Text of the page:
Notebook: Time to protect Sullinger?

Boston Celtics center Jared Sullinger has been adamant that a lingering left-hand injury isn't a big concern, but the growing padding around the ailment and a declining stat line suggests the opposite.

AP Photo/Charles Rex Arbogast

Jared Sullinger with a padded glove.Two days after aggravating the hand injury while falling to the floor against the Atlanta Hawks, Sullinger sported a padded glove over his left paw during Thursday's 94-82 loss to the Chicago Bulls. Sullinger put up 11 points and 11 rebounds over 31:13, but his shooting touch (5-of-12 overall, 0-for-5 away from the restricted area) seemed off, and he just hasn't been himself in recent games.

Coming back from a three-day holiday break last month, Sullinger was spotted wearing a similar glove at practice and revealed that he had a deep bone bruise and some sprained ligaments in his hand stemming from an injury incurred against the Charlotte Bobcats in late November. Sullinger downplayed the lingering effects then, saying it hurt only when he got hit in a certain spot.

He seemed to hit that spot Tuesday while crashing to the TD Garden floor after trying to muscle up a shot in traffic. Sullinger again downplayed the injury, but the team might have to consider its options in order to protect the 21-year-old from himself.

Over the past four games, Sullinger is averaging 6.8 points and 6.5 rebounds over 24.5 minutes per contest. He shot only 31.7 percent overall and was only 2-for-20 (10 percent) from outside the restricted area during those four games. He is minus-33, and Boston owns a team-worst offensive rating of 77.1 when Sullinger is on the floor during that span.

That's simply not the Sullinger we saw at the start of the season. Before this four-game lull, Sullinger was averaging 14.5 points and 7.3 rebounds over 27.2 minutes per contest through 26 appearances. He shot 47.8 percent overall, including 59.4 percent from the midrange (and 39 percent overall outside the restricted area). He was plus-89, and Boston owned a glitzy offensive rating of 105 with him on the floor (second-best on the team) over that span.

There might be nothing Boston's medical staff can do. Sullinger might be at the mercy of letting the ligaments and bone bruise heal and, with proper padding, he might simply be limiting any further chance of aggravation. But the fact that it's become an issue at all, more than a month after the initial injury, is reason for concern. And the Celtics must consider resting Sullinger and that hand if that's the only way to allow it to fully heal.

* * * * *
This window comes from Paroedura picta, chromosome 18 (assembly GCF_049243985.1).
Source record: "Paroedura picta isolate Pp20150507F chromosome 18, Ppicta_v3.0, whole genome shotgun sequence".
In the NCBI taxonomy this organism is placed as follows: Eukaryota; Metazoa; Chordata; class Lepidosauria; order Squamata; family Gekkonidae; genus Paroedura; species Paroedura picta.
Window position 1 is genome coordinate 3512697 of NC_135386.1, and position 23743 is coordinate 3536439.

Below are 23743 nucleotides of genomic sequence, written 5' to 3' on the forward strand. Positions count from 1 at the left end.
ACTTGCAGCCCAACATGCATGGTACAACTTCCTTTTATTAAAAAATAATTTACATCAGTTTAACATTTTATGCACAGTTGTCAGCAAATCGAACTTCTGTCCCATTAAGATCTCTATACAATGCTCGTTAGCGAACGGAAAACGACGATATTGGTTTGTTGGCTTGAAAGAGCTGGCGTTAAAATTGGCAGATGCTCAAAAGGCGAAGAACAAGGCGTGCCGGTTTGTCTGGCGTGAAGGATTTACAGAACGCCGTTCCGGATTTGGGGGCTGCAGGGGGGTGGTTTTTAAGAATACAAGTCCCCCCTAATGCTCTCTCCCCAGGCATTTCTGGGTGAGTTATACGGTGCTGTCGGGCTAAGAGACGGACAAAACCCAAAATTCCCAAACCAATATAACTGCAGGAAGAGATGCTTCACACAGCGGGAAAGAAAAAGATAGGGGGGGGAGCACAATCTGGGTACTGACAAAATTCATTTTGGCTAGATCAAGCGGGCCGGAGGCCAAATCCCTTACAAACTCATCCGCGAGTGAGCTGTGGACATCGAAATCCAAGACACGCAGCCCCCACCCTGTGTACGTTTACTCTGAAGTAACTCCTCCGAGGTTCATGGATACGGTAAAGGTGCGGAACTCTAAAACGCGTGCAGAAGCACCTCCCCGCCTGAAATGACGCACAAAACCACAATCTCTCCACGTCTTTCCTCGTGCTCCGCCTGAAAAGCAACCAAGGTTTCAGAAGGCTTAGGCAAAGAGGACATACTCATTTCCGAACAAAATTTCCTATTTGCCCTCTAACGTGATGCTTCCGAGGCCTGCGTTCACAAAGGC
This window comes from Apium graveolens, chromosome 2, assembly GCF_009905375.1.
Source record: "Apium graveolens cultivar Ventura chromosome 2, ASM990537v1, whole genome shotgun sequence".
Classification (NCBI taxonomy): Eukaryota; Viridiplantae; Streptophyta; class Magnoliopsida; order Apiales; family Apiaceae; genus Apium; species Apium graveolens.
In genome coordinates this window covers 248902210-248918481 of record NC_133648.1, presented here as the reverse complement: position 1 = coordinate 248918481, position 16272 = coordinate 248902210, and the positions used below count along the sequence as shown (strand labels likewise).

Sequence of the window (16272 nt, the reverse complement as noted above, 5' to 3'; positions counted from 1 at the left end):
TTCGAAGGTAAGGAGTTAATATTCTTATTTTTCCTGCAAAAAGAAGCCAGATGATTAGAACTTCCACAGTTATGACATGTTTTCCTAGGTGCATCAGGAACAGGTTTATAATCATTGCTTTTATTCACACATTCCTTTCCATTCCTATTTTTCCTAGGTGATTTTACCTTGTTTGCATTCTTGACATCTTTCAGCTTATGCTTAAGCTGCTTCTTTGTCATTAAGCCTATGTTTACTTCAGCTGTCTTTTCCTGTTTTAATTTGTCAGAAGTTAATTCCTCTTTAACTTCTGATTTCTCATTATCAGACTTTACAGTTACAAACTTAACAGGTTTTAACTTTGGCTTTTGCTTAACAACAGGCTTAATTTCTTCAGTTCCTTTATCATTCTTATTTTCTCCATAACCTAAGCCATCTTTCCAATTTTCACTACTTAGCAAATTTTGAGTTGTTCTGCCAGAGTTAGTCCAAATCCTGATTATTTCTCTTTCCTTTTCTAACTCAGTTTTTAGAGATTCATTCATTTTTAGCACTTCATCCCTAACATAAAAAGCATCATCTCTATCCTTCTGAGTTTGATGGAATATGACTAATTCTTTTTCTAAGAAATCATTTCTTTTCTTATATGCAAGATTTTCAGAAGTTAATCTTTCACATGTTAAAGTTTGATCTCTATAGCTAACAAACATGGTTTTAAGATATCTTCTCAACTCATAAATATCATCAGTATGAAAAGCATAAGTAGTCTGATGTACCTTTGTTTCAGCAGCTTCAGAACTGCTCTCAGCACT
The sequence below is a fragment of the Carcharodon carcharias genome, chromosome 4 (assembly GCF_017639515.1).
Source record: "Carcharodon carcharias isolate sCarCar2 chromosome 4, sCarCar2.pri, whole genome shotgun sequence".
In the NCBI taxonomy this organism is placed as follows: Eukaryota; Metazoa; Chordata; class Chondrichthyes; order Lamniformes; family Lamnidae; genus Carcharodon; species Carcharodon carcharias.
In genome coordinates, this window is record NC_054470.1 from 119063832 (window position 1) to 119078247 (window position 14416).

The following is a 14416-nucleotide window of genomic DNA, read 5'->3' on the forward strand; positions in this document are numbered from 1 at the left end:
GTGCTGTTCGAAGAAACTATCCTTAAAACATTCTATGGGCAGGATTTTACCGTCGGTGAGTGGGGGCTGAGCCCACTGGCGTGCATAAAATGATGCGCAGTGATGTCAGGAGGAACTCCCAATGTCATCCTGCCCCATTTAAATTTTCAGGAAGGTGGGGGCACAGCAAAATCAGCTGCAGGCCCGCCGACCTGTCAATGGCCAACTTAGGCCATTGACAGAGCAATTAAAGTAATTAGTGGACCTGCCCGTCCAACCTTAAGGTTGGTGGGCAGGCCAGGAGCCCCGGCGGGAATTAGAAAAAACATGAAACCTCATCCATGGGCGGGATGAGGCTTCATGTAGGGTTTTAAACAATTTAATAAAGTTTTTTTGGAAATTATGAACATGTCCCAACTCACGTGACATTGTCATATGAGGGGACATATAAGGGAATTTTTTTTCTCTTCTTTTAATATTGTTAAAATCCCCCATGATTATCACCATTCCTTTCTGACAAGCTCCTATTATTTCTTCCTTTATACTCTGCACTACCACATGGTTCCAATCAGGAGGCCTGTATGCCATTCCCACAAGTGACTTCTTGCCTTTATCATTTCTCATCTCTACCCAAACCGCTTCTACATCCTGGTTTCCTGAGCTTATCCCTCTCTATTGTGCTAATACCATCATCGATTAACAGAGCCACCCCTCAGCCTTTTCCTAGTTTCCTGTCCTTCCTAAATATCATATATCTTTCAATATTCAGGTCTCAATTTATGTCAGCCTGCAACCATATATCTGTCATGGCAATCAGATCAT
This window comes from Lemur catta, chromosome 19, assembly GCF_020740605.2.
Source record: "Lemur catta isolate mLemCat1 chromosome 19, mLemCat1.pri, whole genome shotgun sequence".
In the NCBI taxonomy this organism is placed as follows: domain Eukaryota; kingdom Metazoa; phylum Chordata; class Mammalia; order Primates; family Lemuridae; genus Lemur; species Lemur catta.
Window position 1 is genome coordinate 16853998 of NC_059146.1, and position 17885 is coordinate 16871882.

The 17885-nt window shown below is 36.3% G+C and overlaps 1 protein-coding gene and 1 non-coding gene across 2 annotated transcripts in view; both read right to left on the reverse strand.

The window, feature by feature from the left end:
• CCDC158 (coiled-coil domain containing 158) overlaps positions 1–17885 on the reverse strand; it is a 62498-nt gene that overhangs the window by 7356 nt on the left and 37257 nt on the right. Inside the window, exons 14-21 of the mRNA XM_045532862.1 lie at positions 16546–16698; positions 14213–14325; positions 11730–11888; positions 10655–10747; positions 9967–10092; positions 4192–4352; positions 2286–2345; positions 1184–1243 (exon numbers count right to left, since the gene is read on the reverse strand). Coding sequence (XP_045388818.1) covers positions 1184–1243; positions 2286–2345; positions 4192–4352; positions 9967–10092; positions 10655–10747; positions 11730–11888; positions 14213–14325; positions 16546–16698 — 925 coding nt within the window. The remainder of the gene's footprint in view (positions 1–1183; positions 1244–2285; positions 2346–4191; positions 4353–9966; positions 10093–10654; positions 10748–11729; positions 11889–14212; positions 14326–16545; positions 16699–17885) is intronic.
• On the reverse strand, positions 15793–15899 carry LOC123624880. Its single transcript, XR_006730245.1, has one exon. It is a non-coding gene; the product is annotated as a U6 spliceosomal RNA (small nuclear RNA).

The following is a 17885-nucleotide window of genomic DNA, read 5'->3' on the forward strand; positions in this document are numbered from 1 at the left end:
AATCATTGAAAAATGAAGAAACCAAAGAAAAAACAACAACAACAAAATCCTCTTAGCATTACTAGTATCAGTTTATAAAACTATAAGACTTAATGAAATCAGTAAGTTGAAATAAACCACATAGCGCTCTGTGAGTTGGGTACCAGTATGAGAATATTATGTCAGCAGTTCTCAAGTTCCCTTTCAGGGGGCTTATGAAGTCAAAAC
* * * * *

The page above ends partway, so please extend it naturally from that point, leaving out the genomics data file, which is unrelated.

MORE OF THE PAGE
Boston has lost five of its past six games, and resting Sullinger for the betterment of his future should not be a concern for the team.

Some additional notes after the Bulls topped the Celtics:

  • STEVENS ENCOURAGED BY EFFORT: Stevens isn't one to lean on silver linings, but he found positives in Thursday's loss to the Bulls, including how the Celtics matched Chicago's physicality. Stevens stressed that the Bulls are far more talented than their record indicates and liked much about how his team played. "I leave pretty encouraged," Stevens told reporters in Chicago. "This is the best we’ve played, in a lot of ways, the last seven games." It was poor shooting that hurt jumper-happy Boston. The Celtics were 11-of-39 (28.2 percent) from the midrange and beyond (including 2-for-12 beyond the 3-point arc). Jeff Green missed 13 shots overall, including five near the rim.


    MarShon Brooks at work for Maine.

  • BROOKS DEBUTS IN MAINE: MarShon Brooks, assigned to the Maine Red Claws on Wednesday, scored 27 points on 9-of-18 shooting with four rebounds and three assists over 31:23 in his D-League debut. Brooks was a team-best plus-12. During his weekly appearance on Boston sports radio 98.5 the SportsHub, Celtics president of basketball operations Danny Ainge noted, "MarShon, he’s been stuck behind Avery [Bradley] and Courtney [Lee]. Avery is having a terrific year; Courtney is having very good year, also. He hasn’t gotten an opportunity to play in games... [and] we just want him to stay ready. We’re not going to have him there long, he’ll be with us most of the time." Ainge noted Maine is a chance for Brooks to get game reps and stay ready for when an opportunity presents itself with the parent club.

  • LOOSE BALLS: Gerald Wallace, who has averaged about 10 shots per game over his 13-year NBA career, endured yet another game this season without a shot. Against the Bulls on Thursday, Wallace went 17 ½ minutes without a field goal attempt. This is the fifth time he's played at least 14 ½ minutes without a shot. ... Courtney Lee continues to do good things, this time chipping in seven points and five rebounds against the Bulls. But Brooks was also a team-worst minus-13 overall in plus/minus on Thursday. Despite playing some excellent individual ball recently, the team numbers have not reflected a similar uptick. ... Coming off a double-double effort against Atlanta, Kris Humphries (9 points, 11 rebounds) nearly repeated the feat. Humphries brought tremendous effort on Thursday, particularly against a Bulls frontcourt that's near the top of the league in rebounding.